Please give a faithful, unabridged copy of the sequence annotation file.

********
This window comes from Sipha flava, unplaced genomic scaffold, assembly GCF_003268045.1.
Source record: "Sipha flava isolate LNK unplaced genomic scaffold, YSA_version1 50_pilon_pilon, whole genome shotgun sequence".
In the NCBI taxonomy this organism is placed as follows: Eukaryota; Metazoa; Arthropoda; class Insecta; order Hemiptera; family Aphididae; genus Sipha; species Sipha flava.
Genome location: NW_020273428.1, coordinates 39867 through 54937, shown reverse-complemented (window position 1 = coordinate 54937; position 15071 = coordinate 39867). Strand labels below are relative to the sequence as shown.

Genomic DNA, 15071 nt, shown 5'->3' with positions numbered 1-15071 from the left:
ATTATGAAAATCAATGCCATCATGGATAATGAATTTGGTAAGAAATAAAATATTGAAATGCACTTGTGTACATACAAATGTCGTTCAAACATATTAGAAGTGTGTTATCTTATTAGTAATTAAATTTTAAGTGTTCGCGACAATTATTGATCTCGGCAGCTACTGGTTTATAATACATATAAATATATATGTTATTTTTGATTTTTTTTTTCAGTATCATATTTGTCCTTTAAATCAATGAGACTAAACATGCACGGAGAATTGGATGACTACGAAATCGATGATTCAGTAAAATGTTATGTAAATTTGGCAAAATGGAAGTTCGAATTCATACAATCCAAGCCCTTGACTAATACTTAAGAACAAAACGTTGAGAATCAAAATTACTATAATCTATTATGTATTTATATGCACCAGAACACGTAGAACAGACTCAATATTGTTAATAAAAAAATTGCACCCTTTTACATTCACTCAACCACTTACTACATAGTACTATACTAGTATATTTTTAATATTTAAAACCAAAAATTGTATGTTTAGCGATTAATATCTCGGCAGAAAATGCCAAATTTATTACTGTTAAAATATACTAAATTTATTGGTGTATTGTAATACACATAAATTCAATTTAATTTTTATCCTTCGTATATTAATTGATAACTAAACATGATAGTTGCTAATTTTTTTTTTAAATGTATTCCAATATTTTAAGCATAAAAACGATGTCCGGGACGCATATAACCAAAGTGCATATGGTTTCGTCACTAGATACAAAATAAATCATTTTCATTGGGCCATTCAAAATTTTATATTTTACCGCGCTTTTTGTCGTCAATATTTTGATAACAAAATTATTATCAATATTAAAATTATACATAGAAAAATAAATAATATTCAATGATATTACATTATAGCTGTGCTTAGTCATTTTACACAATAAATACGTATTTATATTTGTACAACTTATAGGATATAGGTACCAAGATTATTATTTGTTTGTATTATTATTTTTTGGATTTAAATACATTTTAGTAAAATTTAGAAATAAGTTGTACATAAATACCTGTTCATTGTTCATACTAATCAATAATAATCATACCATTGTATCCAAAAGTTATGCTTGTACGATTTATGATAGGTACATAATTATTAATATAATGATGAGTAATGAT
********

This window comes from Sipha flava, unplaced genomic scaffold, assembly GCF_003268045.1.
Source record: "Sipha flava isolate LNK unplaced genomic scaffold, YSA_version1 50_pilon_pilon, whole genome shotgun sequence".
In the NCBI taxonomy this organism is placed as follows: Eukaryota; Metazoa; Arthropoda; class Insecta; order Hemiptera; family Aphididae; genus Sipha; species Sipha flava.
Genome location: NW_020273428.1, coordinates 39867 through 54937, shown reverse-complemented (window position 1 = coordinate 54937; position 15071 = coordinate 39867). Strand labels below are relative to the sequence as shown.

Genomic DNA, 15071 nt, shown 5'->3' with positions numbered 1-15071 from the left:
ATTATGAAAATCAATGCCATCATGGATAATGAATTTGGTAAGAAATAAAATATTGAAATGCACTTGTGTACATACAAATGTCGTTCAAACATATTAGAAGTGTGTTATCTTATTAGTAATTAAATTTTAAGTGTTCGCGACAATTATTGATCTCGGCAGCTACTGGTTTATAATACATATAAATATATATGTTATTTTTGATTTTTTTTTTCAGTATCATATTTGTCCTTTAAATCAATGAGACTAAACATGCACGGAGAATTGGATGACTACGAAATCGATGATTCAGTAAAATGTTATGTAAATTTGGCAAAATGGAAGTTCGAATTCATACAATCCAAGCCCTTGACTAATACTTAAGAACAAAACGTTGAGAATCAAAATTACTATAATCTATTATGTATTTATATGCACCAGAACACGTAGAACAGACTCAATATTGTTAATAAAAAAATTGCACCCTTTTACATTCACTCAACCACTTACTACATAGTACTATACTAGTATATTTTTAATATTTAAAACCAAAAATTGTATGTTTAGCGATTAATATCTCGGCAGAAAATGCCAAATTTATTACTGTTAAAATATACTAAATTTATTGGTGTATTGTAATACACATAAATTCAATTTAATTTTTATCCTTCGTATATTAATTGATAACTAAACATGATAGTTGCTAATTTTTTTTTTAAATGTATTCCAATATTTTAAGCATAAAAACGATGTCCGGGACGCATATAACCAAAGTGCATATGGTTTCGTCACTAGATACAAAATAAATCATTTTCATTGGGCCATTCAAAATTTTATATTTTACCGCGCTTTTTGTCGTCAATATTTTGATAACAAAATTATTATCAATATTAAAATTATACATAGAAAAATAAATAATATTCAATGATATTACATTATAGCTGTGCTTAGTCATTTTACACAATAAATACGTATTTATATTTGTACAACTTATAGGATATAGGTACCAAGATTATTATTTGTTTGTATTATTATTTTTTGGATTTAAATACATTTTAGTAAAATTTAGAAATAAGTTGTACATAAATACCTGTTCATTGTTCATACTAATCAATAATAATCATACCATTGTATCCAAAAGTTATGCTTGTACGATTTATGATAGGTACATAATTATTAATATAATGATGAGTAATGAT